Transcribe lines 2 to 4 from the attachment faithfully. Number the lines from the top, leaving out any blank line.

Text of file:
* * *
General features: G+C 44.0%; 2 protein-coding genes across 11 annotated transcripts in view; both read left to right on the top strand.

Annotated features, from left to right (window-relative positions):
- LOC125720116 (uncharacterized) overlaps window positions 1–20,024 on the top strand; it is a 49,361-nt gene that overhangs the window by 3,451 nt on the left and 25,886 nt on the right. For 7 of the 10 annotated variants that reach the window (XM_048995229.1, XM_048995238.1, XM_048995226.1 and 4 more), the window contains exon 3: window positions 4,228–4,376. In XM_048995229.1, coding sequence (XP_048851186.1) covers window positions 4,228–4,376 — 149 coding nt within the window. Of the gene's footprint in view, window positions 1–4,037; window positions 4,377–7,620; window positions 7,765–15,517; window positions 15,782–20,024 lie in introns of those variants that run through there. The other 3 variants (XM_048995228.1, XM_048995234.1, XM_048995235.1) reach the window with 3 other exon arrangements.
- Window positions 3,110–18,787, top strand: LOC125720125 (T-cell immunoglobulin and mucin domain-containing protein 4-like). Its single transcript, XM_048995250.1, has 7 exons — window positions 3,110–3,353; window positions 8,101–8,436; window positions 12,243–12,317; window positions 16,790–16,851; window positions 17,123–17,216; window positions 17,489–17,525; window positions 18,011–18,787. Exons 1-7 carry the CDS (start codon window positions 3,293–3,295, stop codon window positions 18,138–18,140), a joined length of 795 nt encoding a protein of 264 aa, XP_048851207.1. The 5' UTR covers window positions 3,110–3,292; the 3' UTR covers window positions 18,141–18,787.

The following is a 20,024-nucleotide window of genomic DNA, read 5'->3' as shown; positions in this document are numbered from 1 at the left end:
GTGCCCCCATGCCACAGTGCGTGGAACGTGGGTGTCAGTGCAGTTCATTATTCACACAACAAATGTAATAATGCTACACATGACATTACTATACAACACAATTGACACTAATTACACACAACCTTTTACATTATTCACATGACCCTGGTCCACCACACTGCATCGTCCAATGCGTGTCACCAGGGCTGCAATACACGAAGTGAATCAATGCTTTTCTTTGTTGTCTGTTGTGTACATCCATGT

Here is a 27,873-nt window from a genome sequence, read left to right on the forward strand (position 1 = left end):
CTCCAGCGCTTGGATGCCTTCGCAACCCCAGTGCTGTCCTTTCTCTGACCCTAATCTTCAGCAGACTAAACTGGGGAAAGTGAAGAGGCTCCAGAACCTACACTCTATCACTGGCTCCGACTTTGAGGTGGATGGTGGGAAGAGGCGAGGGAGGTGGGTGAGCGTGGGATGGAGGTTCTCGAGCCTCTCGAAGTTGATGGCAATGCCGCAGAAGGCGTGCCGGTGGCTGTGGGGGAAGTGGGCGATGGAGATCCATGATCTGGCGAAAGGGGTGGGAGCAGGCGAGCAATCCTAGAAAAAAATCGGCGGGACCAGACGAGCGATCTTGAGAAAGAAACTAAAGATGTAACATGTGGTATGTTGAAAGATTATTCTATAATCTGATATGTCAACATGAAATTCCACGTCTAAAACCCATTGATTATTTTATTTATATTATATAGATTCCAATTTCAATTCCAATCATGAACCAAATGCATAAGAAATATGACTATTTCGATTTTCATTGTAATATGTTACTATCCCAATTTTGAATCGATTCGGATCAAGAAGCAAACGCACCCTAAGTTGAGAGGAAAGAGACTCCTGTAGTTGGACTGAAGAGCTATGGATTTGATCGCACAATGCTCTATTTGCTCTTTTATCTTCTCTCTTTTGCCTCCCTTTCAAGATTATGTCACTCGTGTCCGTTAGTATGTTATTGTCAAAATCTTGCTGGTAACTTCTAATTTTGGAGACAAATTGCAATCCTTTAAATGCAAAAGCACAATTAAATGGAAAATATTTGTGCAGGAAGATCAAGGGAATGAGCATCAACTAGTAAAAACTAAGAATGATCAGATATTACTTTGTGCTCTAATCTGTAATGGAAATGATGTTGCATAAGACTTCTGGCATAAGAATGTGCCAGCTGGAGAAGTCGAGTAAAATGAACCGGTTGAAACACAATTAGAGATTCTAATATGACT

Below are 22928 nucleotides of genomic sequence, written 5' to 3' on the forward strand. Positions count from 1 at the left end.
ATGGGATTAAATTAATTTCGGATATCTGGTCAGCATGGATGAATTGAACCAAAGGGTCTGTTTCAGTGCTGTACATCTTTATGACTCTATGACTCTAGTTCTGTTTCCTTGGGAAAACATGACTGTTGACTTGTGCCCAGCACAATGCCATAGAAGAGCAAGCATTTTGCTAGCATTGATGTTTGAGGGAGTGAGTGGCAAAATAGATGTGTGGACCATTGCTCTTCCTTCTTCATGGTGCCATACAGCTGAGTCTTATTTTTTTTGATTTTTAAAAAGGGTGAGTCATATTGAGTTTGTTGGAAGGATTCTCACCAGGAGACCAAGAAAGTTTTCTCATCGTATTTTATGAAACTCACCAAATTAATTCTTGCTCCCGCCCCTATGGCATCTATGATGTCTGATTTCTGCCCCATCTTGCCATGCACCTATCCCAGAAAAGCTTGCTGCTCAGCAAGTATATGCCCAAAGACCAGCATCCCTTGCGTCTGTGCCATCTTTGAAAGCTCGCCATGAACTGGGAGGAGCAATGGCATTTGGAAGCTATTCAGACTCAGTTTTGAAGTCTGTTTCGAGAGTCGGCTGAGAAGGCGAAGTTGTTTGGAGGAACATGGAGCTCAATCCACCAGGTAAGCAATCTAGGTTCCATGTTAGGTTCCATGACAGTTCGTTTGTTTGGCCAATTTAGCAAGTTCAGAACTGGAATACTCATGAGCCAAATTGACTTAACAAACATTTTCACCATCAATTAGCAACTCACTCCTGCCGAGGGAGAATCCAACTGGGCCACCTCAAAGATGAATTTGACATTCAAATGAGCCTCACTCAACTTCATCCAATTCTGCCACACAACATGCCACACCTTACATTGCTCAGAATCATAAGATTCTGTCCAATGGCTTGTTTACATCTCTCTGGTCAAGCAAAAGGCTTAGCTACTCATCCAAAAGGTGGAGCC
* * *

Annotated features, from left to right (window-relative positions):
- LOC125720116 (uncharacterized) overlaps window positions 1–20,024 on the top strand; it is a 49,361-nt gene that overhangs the window by 3,451 nt on the left and 25,886 nt on the right. For 7 of the 10 annotated variants that reach the window (XM_048995229.1, XM_048995238.1, XM_048995226.1 and 4 more), the window contains exon 3: window positions 4,228–4,376. In XM_048995229.1, coding sequence (XP_048851186.1) covers window positions 4,228–4,376 — 149 coding nt within the window. Of the gene's footprint in view, window positions 1–4,037; window positions 4,377–7,620; window positions 7,765–15,517; window positions 15,782–20,024 lie in introns of those variants that run through there. The other 3 variants (XM_048995228.1, XM_048995234.1, XM_048995235.1) reach the window with 3 other exon arrangements.
- Window positions 3,110–18,787, top strand: LOC125720125 (T-cell immunoglobulin and mucin domain-containing protein 4-like). Its single transcript, XM_048995250.1, has 7 exons — window positions 3,110–3,353; window positions 8,101–8,436; window positions 12,243–12,317; window positions 16,790–16,851; window positions 17,123–17,216; window positions 17,489–17,525; window positions 18,011–18,787. Exons 1-7 carry the CDS (start codon window positions 3,293–3,295, stop codon window positions 18,138–18,140), a joined length of 795 nt encoding a protein of 264 aa, XP_048851207.1. The 5' UTR covers window positions 3,110–3,292; the 3' UTR covers window positions 18,141–18,787.